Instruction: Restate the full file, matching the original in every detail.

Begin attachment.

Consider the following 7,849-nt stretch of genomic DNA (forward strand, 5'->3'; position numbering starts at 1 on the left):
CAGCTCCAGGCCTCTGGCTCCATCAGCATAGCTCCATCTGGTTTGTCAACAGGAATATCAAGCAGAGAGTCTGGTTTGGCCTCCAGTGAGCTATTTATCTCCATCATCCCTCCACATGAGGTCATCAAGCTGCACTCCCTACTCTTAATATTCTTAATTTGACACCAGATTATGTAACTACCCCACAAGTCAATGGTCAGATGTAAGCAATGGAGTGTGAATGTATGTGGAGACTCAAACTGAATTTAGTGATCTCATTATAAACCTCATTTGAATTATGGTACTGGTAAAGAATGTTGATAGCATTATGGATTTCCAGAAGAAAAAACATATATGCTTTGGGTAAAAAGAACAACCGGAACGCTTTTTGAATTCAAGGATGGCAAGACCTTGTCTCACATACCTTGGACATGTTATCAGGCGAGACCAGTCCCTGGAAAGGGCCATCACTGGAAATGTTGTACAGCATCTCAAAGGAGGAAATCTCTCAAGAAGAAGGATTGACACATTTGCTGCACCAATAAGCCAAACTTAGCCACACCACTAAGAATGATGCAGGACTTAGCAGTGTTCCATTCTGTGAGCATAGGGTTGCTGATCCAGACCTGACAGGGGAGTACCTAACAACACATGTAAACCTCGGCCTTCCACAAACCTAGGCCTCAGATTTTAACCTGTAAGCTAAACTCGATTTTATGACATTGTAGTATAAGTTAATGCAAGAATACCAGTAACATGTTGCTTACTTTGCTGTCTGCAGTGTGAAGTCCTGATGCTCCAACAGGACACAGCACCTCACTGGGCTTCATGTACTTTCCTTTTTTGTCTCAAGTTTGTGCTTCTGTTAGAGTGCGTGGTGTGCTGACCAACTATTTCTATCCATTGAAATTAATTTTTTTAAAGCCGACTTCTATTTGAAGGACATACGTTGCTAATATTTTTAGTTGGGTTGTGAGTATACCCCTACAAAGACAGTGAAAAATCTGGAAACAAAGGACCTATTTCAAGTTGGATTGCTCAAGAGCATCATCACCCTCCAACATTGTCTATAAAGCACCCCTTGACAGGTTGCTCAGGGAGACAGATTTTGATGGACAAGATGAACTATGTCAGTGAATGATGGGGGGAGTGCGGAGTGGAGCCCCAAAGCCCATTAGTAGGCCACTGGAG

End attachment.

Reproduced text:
Consider the following 7,849-nt stretch of genomic DNA (forward strand, 5'->3'; position numbering starts at 1 on the left):
CAGCTCCAGGCCTCTGGCTCCATCAGCATAGCTCCATCTGGTTTGTCAACAGGAATATCAAGCAGAGAGTCTGGTTTGGCCTCCAGTGAGCTATTTATCTCCATCATCCCTCCACATGAGGTCATCAAGCTGCACTCCCTACTCTTAATATTCTTAATTTGACACCAGATTATGTAACTACCCCACAAGTCAATGGTCAGATGTAAGCAATGGAGTGTGAATGTATGTGGAGACTCAAACTGAATTTAGTGATCTCATTATAAACCTCATTTGAATTATGGTACTGGTAAAGAATGTTGATAGCATTATGGATTTCCAGAAGAAAAAACATATATGCTTTGGGTAAAAAGAACAACCGGAACGCTTTTTGAATTCAAGGATGGCAAGACCTTGTCTCACATACCTTGGACATGTTATCAGGCGAGACCAGTCCCTGGAAAGGGCCATCACTGGAAATGTTGTACAGCATCTCAAAGGAGGAAATCTCTCAAGAAGAAGGATTGACACATTTGCTGCACCAATAAGCCAAACTTAGCCACACCACTAAGAATGATGCAGGACTTAGCAGTGTTCCATTCTGTGAGCATAGGGTTGCTGATCCAGACCTGACAGGGGAGTACCTAACAACACATGTAAACCTCGGCCTTCCACAAACCTAGGCCTCAGATTTTAACCTGTAAGCTAAACTCGATTTTATGACATTGTAGTATAAGTTAATGCAAGAATACCAGTAACATGTTGCTTACTTTGCTGTCTGCAGTGTGAAGTCCTGATGCTCCAACAGGACACAGCACCTCACTGGGCTTCATGTACTTTCCTTTTTTGTCTCAAGTTTGTGCTTCTGTTAGAGTGCGTGGTGTGCTGACCAACTATTTCTATCCATTGAAATTAATTTTTTTAAAGCCGACTTCTATTTGAAGGACATACGTTGCTAATATTTTTAGTTGGGTTGTGAGTATACCCCTACAAAGACAGTGAAAAATCTGGAAACAAAGGACCTATTTCAAGTTGGATTGCTCAAGAGCATCATCACCCTCCAACATTGTCTATAAAGCACCCCTTGACAGGTTGCTCAGGGAGACAGATTTTGATGGACAAGATGAACTATGTCAGTGAATGATGGGGGGAGTGCGGAGTGGAGCCCCAAAGCCCATTAGTAGGCCACTGGAG